Such a tragic event may well have created many more ‘headlines’ than it did in 1888 had there not been a supposedly crazed serial killer on the loose. This was, of course, a much more typical homicide for nineteenth century London than the series that has occupied the attention of researchers for over 120 years. Most murderers are men, and most of their victims (many of whom are women) are close to them – as wives, partners, lovers and acquaintances. The ‘Ripper’ killed strangers, and that made him all the more difficult (indeed almost impossible) to catch.

[from The Standard, Saturday, October 06, 1888]

Drew’s new book (co-authored by Andy Wise) is published by Amberley Books. It is a new study of the Whitechapel murders of 1888 which offers up a new suspect, links the ‘Jack the Ripper’ killings to the unsolved ‘Thames Torso’ crimes, and provides the reader with important contextual history of Victorian London. The book is available on Amazon

Two knife assaults in the East End: evidence of targeted police action to find the ‘Ripper’?

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One can imagine that with tension riding high in September 1888 violence was on everyone’s mind, even violence that might have seemed ‘commonplace’ previously. Assault was one of the most frequently prosecuted crimes at the police courts but penalties were usually small – fines or short period of summary imprisonment – it wants normal to send cases up into the trial court system unless they were serious.

However, in times of ‘moral panics’ the authorities tend to react by clamping down on even small acts of anti-social behavour and petty theft, using the courts as a blunt instrument to reassure the public that they are ‘doing something’. In 1888, with a serial killer on the loose and the police unable to catch him pressure was building on the forces of law and order to do something about it.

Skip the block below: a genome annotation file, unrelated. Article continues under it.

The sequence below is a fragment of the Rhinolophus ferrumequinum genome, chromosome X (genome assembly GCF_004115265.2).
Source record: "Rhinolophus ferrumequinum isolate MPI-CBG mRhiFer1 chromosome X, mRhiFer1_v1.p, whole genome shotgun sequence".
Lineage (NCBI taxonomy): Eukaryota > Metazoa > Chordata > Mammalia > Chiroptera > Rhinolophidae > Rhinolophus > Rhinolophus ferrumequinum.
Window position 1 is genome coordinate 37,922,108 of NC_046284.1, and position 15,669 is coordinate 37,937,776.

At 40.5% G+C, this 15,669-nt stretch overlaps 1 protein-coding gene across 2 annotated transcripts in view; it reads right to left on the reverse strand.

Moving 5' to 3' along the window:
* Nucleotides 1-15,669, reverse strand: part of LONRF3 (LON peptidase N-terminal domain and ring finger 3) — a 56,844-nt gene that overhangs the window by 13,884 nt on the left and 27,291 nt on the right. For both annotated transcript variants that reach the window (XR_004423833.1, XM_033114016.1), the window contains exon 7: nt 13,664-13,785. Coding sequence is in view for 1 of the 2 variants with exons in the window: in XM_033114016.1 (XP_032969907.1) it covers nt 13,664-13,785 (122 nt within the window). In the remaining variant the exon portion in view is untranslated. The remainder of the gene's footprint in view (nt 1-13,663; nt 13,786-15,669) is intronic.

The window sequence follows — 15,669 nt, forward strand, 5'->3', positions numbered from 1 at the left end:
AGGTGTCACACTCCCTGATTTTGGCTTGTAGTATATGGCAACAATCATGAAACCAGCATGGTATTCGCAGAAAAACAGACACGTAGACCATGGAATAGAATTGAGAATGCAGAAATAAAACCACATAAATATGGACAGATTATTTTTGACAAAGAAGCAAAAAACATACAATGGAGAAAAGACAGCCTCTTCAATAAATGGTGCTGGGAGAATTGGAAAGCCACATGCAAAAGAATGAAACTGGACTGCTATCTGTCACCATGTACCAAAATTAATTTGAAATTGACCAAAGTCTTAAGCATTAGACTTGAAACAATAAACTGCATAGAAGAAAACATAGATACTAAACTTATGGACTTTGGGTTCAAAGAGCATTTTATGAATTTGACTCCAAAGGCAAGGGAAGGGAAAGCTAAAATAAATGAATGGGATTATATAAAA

So perhaps that’s how we should read the fact that the Morning Post chose two assault cases to feature as its daily look into the work of the Thames Police court on 14 September that year.

The first was the case of Suze Waxim, a Japanese sailor who was charged with stabbing a local woman, Ellen Norton. Ellen was drinking in a Limehouse beerhouse when she heard screams from across the street. She ran out towards the noise and found Waxim standing over her friend Emily Shepherd about to thrust a knife into her.

Ellen tried to intervene and was stabbed in the head. The sailor ran off but was captured nearby, in the backyard of the Stranger’s Home, by PC 448K. The man was washing his hands when the officer found him and arrested him. Ellen had only suffered a superficial flesh wound and wasn’t in danger but a knife wielding foreigner on the streets was not what society needed. Waxim spoke no English and while they had translators for languages such as Italian and Yiddish, I doubt the police would have found anyone able to speak Japanese.

Waxim was committed for trial.

Next up was a local man, Frank Kersey, who was also accused of assaulting a  woman, Frances Cocklin. She testified that on the 3 September he had stabbed her and beaten her while they were at Canning Town. She’d suffered bruising and cuts but was not seriously injured. He had multiple previous convictions for assault and wounding and it seemed he had also tried to rob her. Mr Lushington also committed him for trial.

Both cases were serious but I have seen cases like this dealt with summarily before, with the defendants being fined or sent to gaol for a few weeks or months.  That Lushington decided to send them to the Old Bailey is indicative, I believe, of a wider concern about violence, especially violence involving knives. It may also reflect police practice – were they particularly targeting assaults where a knife was used in the hope of finding the ‘Ripper’? It is possible, if not provable.

[from The Morning Post, Friday, September 14, 1888]

A ‘lunatic’ with a hammer stalks the East End – could he be ‘Jack’?

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I imagine the police in the East End of London were on high alert in the late summer of 1888. Two women had been brutally murdered in the space of a couple of weeks – Martha Tabram and Mary Ann ‘Polly’ Nicholls – and in early September no one had been charged with their deaths.

All sorts of ideas floated around as to the killer’s identity. At first Martha’s killer was believed to be an off duty guardsman but enquiries there had drawn a blank. Perhaps he was a slaughter man, or a foreign sailor, or a deranged member of the local immigrant community, a butcher perhaps? This speculation would continue throughout the autumn as three more women were killed by the serial murderer known to history as ‘Jack the Ripper’.